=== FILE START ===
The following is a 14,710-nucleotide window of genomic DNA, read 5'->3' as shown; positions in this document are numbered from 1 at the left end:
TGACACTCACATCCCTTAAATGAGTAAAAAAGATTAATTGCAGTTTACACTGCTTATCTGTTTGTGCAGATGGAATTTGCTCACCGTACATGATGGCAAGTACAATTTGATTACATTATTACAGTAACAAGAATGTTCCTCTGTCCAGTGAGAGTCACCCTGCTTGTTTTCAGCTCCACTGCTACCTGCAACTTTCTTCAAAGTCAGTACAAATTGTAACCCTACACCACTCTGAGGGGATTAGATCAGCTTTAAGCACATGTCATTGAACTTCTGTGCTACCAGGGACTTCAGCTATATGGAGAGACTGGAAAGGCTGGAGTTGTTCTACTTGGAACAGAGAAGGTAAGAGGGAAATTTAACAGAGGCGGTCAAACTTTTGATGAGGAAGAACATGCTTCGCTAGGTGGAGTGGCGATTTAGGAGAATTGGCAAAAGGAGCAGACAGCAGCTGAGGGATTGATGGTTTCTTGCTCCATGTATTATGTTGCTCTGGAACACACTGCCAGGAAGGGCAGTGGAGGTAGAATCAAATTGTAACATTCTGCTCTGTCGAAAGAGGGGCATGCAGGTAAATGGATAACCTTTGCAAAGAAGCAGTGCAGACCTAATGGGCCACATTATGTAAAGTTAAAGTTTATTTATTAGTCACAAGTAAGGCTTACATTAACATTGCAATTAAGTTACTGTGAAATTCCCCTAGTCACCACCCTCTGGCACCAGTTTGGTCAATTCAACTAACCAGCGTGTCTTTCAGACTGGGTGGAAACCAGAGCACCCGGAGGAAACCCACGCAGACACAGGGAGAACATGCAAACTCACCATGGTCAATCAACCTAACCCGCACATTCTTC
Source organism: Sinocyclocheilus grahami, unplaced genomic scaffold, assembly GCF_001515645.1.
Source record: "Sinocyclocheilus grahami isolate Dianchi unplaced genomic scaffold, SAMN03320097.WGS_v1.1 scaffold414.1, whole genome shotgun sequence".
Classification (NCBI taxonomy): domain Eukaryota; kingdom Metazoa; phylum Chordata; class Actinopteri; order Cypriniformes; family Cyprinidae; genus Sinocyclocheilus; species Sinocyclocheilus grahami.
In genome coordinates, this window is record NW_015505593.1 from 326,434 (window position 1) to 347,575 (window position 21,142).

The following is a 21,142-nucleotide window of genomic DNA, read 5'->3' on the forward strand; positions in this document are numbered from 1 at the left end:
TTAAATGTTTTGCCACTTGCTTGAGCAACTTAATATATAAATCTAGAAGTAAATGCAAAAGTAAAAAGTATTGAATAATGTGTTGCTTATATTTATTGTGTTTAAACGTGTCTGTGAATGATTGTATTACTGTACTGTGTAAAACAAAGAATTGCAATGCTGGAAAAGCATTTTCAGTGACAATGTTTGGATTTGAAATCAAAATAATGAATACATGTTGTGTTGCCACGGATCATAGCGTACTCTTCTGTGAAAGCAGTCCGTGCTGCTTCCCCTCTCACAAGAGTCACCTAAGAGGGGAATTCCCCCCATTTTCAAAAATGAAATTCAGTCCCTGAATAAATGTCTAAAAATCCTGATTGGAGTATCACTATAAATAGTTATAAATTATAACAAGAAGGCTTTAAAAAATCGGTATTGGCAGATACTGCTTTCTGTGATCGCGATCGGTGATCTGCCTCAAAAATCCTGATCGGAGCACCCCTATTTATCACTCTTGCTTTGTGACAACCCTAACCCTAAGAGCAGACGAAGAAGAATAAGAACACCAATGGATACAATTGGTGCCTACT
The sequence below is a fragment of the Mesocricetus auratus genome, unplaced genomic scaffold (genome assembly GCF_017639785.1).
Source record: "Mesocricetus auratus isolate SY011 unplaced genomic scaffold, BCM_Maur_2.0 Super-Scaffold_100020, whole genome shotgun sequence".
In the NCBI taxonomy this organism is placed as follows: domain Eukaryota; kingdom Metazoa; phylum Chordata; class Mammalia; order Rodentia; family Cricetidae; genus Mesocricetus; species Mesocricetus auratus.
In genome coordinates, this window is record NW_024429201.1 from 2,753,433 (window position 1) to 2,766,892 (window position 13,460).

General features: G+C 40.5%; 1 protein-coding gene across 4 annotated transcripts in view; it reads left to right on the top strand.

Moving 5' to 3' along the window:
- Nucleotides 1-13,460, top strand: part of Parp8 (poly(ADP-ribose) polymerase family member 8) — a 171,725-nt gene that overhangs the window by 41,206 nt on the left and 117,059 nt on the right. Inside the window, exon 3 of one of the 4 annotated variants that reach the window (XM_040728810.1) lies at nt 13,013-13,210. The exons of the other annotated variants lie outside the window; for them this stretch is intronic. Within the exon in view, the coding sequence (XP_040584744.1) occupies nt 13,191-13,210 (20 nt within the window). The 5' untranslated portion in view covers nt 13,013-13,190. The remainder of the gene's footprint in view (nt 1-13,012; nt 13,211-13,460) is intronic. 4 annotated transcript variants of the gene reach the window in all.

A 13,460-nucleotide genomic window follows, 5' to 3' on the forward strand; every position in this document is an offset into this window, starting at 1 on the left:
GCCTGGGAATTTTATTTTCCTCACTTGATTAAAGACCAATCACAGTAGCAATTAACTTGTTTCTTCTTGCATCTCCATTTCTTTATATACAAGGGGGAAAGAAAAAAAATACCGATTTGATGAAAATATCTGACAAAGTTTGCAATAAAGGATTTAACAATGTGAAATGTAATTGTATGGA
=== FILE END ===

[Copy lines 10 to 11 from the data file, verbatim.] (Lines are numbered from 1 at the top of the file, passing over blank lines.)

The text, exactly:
Source record: "Mesocricetus auratus isolate SY011 unplaced genomic scaffold, BCM_Maur_2.0 Super-Scaffold_100020, whole genome shotgun sequence".
In the NCBI taxonomy this organism is placed as follows: domain Eukaryota; kingdom Metazoa; phylum Chordata; class Mammalia; order Rodentia; family Cricetidae; genus Mesocricetus; species Mesocricetus auratus.